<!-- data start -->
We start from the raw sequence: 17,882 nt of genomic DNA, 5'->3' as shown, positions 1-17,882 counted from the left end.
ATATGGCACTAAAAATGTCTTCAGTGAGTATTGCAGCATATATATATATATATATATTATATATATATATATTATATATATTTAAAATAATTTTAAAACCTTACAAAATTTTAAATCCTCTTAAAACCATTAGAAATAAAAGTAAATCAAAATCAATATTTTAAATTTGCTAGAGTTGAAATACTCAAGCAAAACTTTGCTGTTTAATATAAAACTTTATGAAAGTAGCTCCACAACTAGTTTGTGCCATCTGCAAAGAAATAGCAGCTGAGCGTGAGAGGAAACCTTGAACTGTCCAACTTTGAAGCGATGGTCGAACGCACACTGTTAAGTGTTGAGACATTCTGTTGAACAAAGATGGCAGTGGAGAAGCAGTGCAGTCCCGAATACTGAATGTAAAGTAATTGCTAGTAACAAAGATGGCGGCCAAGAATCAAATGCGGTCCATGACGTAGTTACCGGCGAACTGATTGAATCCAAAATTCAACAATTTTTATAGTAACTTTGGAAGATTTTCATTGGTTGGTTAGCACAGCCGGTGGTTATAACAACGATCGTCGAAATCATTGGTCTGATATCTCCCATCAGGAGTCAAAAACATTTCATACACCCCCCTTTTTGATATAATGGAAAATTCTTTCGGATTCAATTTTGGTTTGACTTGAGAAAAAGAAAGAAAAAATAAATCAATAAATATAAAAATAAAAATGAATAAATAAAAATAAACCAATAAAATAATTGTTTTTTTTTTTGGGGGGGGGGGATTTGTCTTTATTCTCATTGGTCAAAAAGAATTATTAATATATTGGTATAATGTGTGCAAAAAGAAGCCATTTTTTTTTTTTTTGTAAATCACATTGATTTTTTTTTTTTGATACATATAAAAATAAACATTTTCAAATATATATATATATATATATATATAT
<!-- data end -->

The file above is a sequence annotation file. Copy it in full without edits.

We start from the raw sequence: 17,882 nt of genomic DNA, 5'->3' as shown, positions 1-17,882 counted from the left end.
ATATGGCACTAAAAATGTCTTCAGTGAGTATTGCAGCATATATATATATATATATATTATATATATATATATTATATATATTTAAAATAATTTTAAAACCTTACAAAATTTTAAATCCTCTTAAAACCATTAGAAATAAAAGTAAATCAAAATCAATATTTTAAATTTGCTAGAGTTGAAATACTCAAGCAAAACTTTGCTGTTTAATATAAAACTTTATGAAAGTAGCTCCACAACTAGTTTGTGCCATCTGCAAAGAAATAGCAGCTGAGCGTGAGAGGAAACCTTGAACTGTCCAACTTTGAAGCGATGGTCGAACGCACACTGTTAAGTGTTGAGACATTCTGTTGAACAAAGATGGCAGTGGAGAAGCAGTGCAGTCCCGAATACTGAATGTAAAGTAATTGCTAGTAACAAAGATGGCGGCCAAGAATCAAATGCGGTCCATGACGTAGTTACCGGCGAACTGATTGAATCCAAAATTCAACAATTTTTATAGTAACTTTGGAAGATTTTCATTGGTTGGTTAGCACAGCCGGTGGTTATAACAACGATCGTCGAAATCATTGGTCTGATATCTCCCATCAGGAGTCAAAAACATTTCATACACCCCCCTTTTTGATATAATGGAAAATTCTTTCGGATTCAATTTTGGTTTGACTTGAGAAAAAGAAAGAAAAAATAAATCAATAAATATAAAAATAAAAATGAATAAATAAAAATAAACCAATAAAATAATTGTTTTTTTTTTTGGGGGGGGGGGATTTGTCTTTATTCTCATTGGTCAAAAAGAATTATTAATATATTGGTATAATGTGTGCAAAAAGAAGCCATTTTTTTTTTTTTTGTAAATCACATTGATTTTTTTTTTTTGATACATATAAAAATAAACATTTTCAAATATATATATATATATATATATATAT